I like that I’m able to run, and I accept that it’s kind of a significant component of the obstacle course races that I’ve started to do and want to do more of in the future, and I even do it regularly enough (see below for caveats) that it would qualify as a hobby, but I don’t really enjoy it.

At its best, it’s a good diversion in a lovely setting. From where I live, both obvious running tracks are along the Lake Michigan lakefront, so on summer days when the temperature is pleasant rather than stifling, it’s lovely. Additionally, I work at home, so it can be a desperately needed way to not sit in front of a computer for a little while.

At worst, it can be frustrating and painful and not interesting. In fact, a few years ago it would have been completely impossible. I was heavy enough that walking often hurt (although that was solved by the time I started training running).

A couple of apps really helped me. At first, I used Active’s Couch to 5K. I’d say it was a good starter program. The initial runs were pretty light—1 minute of running, 90 seconds of rest, repeated 8 times, with 5 minutes of walking to warm up and cool down. For me, at least, that was a good starting point. It also has several “coaches” – character voices that tell you when to run and when to walk, and that shout encouragement (or threats). My favorite was the zombie. I’m not particularly obsessed with zombies in entertainment, but its threats to eat me were always amusing.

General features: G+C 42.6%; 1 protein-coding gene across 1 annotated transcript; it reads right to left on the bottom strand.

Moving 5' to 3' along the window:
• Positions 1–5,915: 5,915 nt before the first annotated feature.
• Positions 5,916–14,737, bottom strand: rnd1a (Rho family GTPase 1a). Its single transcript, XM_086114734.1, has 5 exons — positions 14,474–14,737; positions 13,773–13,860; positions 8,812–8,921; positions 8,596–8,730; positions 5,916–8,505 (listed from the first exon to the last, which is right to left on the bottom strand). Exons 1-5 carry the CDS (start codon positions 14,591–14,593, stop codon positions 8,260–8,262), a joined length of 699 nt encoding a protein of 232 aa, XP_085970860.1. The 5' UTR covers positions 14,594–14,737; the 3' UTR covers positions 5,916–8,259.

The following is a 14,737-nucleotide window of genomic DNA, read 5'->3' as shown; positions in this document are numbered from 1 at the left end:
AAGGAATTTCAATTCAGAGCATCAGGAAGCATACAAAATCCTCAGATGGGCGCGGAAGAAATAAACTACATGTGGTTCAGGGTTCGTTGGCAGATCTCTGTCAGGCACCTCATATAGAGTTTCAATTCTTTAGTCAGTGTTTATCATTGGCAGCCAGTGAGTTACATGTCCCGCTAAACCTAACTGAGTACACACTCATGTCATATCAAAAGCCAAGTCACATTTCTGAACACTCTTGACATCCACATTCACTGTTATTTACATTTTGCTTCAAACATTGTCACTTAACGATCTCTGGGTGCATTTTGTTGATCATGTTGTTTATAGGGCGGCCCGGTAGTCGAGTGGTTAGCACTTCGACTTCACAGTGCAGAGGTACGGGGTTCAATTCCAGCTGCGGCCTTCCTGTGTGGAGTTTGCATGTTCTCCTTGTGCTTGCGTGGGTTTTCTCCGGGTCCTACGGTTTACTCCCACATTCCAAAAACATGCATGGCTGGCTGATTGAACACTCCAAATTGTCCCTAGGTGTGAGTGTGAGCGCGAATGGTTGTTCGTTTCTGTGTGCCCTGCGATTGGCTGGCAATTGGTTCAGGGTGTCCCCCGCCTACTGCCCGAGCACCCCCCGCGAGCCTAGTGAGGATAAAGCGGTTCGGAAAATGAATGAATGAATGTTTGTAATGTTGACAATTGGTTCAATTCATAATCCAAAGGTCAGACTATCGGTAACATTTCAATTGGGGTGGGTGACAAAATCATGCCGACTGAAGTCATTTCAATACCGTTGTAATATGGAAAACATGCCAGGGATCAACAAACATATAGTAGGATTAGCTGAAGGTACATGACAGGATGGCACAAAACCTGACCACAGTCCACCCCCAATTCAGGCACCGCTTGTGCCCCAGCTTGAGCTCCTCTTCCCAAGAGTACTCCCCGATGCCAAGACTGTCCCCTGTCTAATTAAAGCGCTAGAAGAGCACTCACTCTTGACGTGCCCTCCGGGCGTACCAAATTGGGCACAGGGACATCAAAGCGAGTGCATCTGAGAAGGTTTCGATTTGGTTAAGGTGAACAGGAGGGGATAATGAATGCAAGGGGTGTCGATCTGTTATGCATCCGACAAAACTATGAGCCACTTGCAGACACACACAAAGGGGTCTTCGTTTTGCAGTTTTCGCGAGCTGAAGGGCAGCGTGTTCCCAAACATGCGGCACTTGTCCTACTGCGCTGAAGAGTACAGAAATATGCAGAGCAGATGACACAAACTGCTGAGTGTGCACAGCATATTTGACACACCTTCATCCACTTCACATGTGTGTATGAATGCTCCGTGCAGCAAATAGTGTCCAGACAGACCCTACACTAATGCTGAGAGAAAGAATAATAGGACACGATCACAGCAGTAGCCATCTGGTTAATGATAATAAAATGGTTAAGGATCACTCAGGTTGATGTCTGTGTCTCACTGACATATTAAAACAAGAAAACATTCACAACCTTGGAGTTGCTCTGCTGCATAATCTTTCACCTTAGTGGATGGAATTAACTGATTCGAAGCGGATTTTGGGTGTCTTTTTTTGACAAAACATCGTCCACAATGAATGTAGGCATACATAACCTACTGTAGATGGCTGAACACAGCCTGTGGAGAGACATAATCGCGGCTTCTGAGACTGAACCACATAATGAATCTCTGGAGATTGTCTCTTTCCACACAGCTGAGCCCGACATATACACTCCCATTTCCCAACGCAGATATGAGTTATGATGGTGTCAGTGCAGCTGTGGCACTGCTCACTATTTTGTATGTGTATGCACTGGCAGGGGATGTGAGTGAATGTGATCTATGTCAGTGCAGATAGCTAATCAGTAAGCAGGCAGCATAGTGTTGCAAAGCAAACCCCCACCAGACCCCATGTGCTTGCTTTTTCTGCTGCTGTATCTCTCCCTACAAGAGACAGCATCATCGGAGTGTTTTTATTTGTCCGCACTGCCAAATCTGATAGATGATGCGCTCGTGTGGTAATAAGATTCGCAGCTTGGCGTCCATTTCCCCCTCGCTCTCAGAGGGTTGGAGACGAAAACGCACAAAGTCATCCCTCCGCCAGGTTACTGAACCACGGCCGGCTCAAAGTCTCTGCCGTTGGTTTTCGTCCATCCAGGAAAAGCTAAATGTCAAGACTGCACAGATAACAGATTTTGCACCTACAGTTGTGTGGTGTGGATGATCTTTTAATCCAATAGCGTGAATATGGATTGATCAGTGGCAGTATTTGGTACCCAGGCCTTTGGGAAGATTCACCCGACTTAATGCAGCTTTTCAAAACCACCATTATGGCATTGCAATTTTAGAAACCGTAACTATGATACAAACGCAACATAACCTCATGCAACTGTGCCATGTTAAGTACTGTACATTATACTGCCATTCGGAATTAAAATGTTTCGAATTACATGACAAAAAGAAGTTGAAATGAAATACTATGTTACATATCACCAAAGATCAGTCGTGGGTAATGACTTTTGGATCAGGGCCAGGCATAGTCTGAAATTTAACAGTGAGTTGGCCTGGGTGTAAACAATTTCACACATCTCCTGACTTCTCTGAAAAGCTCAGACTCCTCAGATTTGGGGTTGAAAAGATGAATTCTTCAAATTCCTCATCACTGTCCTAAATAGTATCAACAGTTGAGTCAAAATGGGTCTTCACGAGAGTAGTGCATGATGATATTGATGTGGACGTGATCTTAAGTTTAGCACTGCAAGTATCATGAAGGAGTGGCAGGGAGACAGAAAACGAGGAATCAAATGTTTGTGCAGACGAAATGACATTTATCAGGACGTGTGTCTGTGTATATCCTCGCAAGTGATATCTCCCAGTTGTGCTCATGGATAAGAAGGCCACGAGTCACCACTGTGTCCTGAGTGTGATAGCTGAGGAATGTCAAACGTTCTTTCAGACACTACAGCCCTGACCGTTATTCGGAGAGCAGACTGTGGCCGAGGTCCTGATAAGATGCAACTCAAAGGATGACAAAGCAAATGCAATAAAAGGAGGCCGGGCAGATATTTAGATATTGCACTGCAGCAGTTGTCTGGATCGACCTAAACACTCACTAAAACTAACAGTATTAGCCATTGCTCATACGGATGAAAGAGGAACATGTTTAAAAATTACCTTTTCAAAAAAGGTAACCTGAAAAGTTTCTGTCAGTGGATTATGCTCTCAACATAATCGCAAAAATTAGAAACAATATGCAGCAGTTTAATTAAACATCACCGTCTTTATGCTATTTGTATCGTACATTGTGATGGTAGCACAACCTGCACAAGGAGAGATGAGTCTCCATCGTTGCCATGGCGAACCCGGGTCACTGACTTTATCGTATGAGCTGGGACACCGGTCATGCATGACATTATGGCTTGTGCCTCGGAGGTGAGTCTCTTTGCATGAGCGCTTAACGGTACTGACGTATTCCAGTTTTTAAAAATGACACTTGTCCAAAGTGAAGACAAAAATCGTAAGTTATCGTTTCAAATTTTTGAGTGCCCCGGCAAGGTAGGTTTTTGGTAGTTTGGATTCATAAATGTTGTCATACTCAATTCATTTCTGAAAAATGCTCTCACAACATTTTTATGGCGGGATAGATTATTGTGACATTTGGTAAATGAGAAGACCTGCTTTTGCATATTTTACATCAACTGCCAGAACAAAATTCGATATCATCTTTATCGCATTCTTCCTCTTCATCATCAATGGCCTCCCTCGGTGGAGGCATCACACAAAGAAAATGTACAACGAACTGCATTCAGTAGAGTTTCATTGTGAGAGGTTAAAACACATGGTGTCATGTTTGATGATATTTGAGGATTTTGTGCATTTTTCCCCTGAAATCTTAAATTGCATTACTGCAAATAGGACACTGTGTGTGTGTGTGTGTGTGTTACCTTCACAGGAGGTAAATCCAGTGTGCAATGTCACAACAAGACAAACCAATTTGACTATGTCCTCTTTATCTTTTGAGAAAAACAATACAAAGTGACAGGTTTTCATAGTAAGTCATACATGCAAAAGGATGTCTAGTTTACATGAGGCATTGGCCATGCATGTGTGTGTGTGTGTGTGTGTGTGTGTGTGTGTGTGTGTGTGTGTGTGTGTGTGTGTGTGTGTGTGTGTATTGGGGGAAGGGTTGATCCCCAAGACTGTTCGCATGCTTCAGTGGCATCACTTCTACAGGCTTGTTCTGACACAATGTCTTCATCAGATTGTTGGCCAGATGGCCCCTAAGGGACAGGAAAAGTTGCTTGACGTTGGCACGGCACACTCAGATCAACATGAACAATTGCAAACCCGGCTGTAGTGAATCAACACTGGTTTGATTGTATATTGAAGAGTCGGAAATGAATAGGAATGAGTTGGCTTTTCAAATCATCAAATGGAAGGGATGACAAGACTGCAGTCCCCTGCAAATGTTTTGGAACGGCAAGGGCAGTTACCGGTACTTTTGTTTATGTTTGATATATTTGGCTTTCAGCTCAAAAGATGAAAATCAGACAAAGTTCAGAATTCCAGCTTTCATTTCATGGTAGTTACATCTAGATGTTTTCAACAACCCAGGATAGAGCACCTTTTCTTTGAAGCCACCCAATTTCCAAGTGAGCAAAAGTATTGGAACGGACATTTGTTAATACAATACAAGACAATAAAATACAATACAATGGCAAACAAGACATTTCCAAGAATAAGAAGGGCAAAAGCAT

The difficulty does kind of ramp up surprisingly at week 4 or 5. In most weeks, you’ll add a couple of minutes to your running time (with a corresponding reduction in walking time), but there’s one week where I think the running time and the lengths of the individual running intervals almost double. I’m not sure if that’s scientifically sound training strategy or just a bug; I survived, and it did prove to be a big psychological hurdle once it was cleared.

The app isn’t all that interesting once you’ve gone through it, so this year I switched over to Zombies, Run!, which I’m thrilled with. (I really don’t watch other zombie movies or TV shows or read zombie books, I swear!)

Zombies, Run! is ostensibly a game, although I consider it more of an audiobook that the listener is a character in. Namely, Runner 5, a silent individual who has made his or her way to Abel Township after the zombie apocalypse and who now performs a variety of running-based missions in order to justify his or her continued presence.